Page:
WestJet Caught In Labor Dispute After Canadian Politician Hijacked Flight’s PA System

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Photo: Nicolas Economou/NurPhoto (Getty Images)

The skies are already unfriendly enough, from scorching cabin temperatures on the tarmac to sexual assaults during flights. The last thing anyone needs is the leader of a political leader grabbing a PA system handset to give a speech, but Pierre Poilievre, the leader of Canada’s Conservative Party, did exactly that on a WestJet aircraft just before a flight. The airline blames the cabin crew for the incident, while the flight attendants’ union refutes the claim and is demanding an apology.

CBC reports that Poilievre was flying out of Quebec City after his party’s convention last Sunday. Before the WestJet flight to Calgary, he hijacked the PA system to give a quick 45-second stump speech. The Conservative leader thanked WestJet and compared Canada’s current administration led by Prime Minister Justin Trudeau to a turbulent flight that will only last the next two years. He was seemingly well-received by several passengers on the flight, but he didn’t have the approval of the cabin crew.

Once Poilievre posted the speech on social media the following morning, WestJet attempted to distance itself from what took place on its aircraft by blaming its employees. An airline spokesperson told CTV News, “The use of the PA in this circumstance was approved in advance by WestJet operational leadership and up to the final determination of the operating crew.”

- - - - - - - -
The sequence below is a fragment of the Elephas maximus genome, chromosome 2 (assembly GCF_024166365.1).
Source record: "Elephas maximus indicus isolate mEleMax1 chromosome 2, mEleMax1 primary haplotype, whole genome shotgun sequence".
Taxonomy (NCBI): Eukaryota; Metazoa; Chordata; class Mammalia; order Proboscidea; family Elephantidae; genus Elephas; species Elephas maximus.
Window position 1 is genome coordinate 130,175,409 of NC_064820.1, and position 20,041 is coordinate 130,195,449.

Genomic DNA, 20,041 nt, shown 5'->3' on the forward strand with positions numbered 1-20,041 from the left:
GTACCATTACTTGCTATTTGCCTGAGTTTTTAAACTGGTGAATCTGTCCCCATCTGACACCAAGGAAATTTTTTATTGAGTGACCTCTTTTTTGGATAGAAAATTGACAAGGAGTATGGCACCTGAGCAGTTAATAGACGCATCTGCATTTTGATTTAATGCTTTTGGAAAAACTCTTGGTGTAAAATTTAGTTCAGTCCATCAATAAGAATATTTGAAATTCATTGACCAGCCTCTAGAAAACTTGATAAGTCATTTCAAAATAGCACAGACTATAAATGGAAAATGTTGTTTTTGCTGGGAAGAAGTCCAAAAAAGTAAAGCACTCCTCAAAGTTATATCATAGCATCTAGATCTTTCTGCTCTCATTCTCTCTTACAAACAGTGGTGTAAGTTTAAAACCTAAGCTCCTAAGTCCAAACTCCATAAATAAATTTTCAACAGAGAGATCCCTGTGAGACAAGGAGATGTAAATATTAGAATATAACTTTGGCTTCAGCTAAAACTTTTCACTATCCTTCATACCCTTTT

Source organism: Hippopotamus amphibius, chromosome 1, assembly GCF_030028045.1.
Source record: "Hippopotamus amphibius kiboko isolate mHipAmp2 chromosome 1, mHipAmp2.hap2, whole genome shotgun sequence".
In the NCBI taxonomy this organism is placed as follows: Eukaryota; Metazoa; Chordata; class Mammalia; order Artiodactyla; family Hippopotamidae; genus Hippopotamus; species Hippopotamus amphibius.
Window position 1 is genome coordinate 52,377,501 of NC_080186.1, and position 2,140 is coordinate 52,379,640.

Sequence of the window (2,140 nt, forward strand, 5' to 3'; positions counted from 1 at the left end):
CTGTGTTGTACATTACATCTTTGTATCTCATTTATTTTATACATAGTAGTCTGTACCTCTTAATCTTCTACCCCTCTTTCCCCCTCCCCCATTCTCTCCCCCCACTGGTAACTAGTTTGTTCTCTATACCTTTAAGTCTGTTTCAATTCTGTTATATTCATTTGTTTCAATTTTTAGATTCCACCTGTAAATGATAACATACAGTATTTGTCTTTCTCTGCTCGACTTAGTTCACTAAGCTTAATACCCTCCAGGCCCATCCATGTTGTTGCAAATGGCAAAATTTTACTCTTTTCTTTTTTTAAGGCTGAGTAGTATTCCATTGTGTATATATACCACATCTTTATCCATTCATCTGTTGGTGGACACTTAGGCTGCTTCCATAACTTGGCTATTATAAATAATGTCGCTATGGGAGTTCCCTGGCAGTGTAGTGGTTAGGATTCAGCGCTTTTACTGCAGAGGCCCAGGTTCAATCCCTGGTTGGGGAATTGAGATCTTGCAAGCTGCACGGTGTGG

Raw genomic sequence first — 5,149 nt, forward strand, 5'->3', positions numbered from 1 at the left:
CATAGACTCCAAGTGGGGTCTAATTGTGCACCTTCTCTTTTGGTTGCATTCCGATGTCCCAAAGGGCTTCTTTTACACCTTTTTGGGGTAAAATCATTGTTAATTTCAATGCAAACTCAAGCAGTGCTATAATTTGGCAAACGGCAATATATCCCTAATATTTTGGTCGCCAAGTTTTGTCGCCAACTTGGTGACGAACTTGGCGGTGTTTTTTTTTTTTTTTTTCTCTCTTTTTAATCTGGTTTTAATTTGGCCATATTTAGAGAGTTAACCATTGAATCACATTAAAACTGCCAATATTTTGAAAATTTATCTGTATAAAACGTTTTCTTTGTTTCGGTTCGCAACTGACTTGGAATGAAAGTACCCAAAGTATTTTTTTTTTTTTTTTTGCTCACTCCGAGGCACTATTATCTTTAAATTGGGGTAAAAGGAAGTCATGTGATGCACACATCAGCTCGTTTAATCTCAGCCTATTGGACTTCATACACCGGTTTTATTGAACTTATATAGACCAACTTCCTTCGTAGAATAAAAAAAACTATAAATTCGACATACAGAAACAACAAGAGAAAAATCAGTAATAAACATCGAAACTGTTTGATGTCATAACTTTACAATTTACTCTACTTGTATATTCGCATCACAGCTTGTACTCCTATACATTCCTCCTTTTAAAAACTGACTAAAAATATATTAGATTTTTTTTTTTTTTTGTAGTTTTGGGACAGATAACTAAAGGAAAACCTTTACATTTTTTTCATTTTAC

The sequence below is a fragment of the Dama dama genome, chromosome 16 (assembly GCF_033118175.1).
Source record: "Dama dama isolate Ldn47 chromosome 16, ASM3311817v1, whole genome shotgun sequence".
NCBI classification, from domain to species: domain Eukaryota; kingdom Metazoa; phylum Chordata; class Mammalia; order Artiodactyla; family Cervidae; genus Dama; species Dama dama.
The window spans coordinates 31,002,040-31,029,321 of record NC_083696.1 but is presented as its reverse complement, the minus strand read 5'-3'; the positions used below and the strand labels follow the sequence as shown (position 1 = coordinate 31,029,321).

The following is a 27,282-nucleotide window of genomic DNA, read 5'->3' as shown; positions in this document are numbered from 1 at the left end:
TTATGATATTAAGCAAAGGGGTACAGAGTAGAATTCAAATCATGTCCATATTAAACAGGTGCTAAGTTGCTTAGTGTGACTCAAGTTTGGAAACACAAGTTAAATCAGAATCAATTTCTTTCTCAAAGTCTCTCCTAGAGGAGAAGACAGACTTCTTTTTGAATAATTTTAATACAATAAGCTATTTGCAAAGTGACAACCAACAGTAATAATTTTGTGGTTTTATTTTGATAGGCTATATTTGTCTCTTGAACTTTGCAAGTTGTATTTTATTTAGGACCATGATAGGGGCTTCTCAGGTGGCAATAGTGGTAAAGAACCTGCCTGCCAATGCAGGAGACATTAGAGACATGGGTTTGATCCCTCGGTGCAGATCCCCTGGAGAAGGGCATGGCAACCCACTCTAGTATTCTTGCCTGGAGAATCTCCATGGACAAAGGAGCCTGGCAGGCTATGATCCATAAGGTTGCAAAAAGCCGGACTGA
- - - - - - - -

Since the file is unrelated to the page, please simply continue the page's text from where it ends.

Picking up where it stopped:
However, that might not have been the case. CUPE Alberta, the union representing WestJet’s cabin crew, stated that the personnel aboard the flight had zero input on Poilievre taking over the PA. The union also demanded an apology from both WestJet and the Conservative leader.

WestJet has indicated that it will work to ensure this doesn’t happen again. CEO Alexis von Hoensbroech took to social media to say, “This was not a political endorsement, nor should it be interpreted as such. We are non-partisan by nature and will revisit our policy on this.”

Poilievre, on the other hand, has decided to add fuel to the fire. The politician told the CBC, “I think that the union should apologize for trying to silence freedom of speech.” It’s easy to defend freedom of speech, but the freedom to give a speech on an airliner is a completely different argument.